Facebook is strengthening their policy toward misleading manipulated videos that have been identified as "deepfakes."
According to a Facebook post, going forward, it will remove misleading manipulated media if it meets the following criteria:
- It has been edited or synthesized – beyond adjustments for clarity or quality – in ways that aren’t apparent to an average person and would likely mislead someone into thinking that a subject of the video said words that they did not actually say. And:
- It is the product of artificial intelligence or machine learning that merges, replaces or superimposes content onto a video, making it appear to be authentic.
"This policy does not extend to content that is parody or satire, or video that has been edited solely to omit or change the order of words," says Facebook. Consistent with their existing policies, audio, photos or videos, whether a deepfake or not, will be removed from Facebook if they violate any of their other Community Standards including those governing nudity, graphic violence, voter suppression and hate speech.
Videos that don’t meet these standards for removal are still eligible for review by one of their independent third-party fact-checkers, which include over 50 partners worldwide fact-checking in over 40 languages. If a photo or video is rated false or partly false by a fact-checker, they significantly reduce its distribution in News Feed and reject it if it’s being run as an ad. And critically, people who see it, try to share it, or have already shared it, they will see warnings alerting them that it’s false.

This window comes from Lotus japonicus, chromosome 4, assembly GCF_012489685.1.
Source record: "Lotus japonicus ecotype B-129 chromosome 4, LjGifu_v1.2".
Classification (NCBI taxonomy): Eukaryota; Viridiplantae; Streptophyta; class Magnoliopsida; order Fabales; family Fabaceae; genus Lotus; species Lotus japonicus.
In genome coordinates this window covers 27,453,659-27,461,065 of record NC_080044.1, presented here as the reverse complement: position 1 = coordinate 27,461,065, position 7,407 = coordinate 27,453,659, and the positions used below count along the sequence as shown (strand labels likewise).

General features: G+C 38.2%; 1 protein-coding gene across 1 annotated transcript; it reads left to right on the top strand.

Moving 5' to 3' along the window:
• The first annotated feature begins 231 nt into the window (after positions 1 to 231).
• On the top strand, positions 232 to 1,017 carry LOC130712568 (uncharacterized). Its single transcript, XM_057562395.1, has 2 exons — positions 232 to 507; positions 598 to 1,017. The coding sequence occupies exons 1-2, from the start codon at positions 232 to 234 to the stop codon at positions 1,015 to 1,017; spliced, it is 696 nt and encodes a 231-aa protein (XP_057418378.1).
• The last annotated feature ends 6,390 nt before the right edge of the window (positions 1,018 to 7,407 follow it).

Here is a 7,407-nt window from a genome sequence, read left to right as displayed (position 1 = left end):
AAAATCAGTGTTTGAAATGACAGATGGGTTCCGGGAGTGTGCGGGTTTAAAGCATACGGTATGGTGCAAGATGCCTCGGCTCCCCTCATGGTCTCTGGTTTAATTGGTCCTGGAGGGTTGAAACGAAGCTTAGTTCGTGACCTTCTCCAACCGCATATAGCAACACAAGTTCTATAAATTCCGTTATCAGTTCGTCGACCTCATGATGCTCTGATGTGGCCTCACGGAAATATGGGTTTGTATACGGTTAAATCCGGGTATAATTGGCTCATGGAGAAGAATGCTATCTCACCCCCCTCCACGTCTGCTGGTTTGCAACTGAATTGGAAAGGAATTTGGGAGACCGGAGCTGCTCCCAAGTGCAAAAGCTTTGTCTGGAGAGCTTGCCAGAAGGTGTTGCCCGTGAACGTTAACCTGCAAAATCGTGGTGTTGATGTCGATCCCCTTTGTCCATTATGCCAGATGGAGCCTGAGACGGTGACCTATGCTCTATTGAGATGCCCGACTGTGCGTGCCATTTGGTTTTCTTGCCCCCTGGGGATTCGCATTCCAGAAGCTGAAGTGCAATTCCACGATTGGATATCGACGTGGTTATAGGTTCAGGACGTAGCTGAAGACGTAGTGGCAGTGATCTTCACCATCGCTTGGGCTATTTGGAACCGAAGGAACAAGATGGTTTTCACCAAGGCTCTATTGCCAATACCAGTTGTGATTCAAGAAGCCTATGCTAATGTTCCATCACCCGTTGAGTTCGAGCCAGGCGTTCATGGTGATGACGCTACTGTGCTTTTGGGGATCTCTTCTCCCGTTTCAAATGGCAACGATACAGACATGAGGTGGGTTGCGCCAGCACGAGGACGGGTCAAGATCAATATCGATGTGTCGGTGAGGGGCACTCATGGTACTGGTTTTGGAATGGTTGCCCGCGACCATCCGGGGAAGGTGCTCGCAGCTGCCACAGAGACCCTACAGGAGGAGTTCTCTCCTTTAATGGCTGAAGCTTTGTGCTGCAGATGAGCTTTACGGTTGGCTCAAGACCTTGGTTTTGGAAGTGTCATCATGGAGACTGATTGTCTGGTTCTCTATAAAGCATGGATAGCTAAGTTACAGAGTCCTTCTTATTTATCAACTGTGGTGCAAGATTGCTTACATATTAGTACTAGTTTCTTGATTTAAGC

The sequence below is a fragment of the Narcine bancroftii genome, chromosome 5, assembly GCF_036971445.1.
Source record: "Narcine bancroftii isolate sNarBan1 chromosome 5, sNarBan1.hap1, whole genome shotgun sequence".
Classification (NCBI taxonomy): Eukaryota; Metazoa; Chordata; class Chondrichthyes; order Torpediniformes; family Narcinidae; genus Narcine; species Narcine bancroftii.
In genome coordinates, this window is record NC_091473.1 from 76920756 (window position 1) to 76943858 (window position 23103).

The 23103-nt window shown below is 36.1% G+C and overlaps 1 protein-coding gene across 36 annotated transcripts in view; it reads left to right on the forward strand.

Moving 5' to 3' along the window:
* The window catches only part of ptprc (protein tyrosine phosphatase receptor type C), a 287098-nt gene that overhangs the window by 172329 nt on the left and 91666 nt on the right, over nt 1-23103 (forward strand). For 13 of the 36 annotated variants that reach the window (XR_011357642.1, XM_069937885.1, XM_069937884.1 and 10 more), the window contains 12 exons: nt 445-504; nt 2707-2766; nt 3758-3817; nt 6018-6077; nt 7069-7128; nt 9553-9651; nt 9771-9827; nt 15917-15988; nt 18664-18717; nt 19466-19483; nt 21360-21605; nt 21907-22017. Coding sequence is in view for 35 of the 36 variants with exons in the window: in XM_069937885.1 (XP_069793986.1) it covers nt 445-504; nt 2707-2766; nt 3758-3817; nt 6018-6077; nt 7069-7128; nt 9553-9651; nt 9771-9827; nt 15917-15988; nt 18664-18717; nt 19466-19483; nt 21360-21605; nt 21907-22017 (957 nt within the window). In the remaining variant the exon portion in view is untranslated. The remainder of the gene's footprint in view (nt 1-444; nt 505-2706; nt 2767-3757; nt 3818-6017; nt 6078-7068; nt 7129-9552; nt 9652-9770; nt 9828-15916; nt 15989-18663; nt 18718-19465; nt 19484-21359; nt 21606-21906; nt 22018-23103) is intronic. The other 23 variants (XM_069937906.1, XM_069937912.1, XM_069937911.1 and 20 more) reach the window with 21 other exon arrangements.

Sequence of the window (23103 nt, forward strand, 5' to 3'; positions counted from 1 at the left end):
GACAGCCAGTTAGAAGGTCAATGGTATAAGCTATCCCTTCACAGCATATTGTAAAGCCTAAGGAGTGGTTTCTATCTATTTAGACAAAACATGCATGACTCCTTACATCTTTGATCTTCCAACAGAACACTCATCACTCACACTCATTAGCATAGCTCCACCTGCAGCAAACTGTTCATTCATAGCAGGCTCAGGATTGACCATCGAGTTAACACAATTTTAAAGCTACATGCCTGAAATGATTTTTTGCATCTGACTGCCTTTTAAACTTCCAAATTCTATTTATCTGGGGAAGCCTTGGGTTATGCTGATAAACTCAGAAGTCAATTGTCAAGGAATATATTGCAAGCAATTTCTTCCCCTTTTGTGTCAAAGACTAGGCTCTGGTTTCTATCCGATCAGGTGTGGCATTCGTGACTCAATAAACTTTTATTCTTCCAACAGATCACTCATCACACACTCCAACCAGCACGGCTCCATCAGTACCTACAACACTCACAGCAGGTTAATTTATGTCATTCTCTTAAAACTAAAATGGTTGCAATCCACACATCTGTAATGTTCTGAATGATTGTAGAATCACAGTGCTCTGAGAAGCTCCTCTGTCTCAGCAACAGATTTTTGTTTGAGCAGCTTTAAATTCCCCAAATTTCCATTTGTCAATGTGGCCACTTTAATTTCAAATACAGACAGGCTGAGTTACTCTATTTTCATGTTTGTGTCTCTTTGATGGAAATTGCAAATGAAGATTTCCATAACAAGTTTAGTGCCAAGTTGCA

"This approach is critical to our strategy and one we heard specifically from our conversations with experts," says Facebook. "If we simply removed all manipulated videos flagged by fact-checkers as false, the videos would still be available elsewhere on the internet or social media ecosystem. By leaving them up and labelling them as false, we’re providing people with important information and context."
However, an NPR news report, notes that these exceptions could open up a gray area in which fact-checkers must decide what content is allowed and what is taken down.
Facebook notes that just last month, they identified and removed a network using AI-generated photos to conceal their fake accounts. NPR notes that in two high-profile cases from last summer, deepfake videos featured House Speaker Nancy Pelosi and Facebook's own CEO, Mark Zuckerberg, in highly manipulated footage. In Pelosi's case, the video and audio were altered to make it seem as if she was slurring. The Zuckerberg deepfake was more satirical, showing the billionaire gloating about using data to control the future.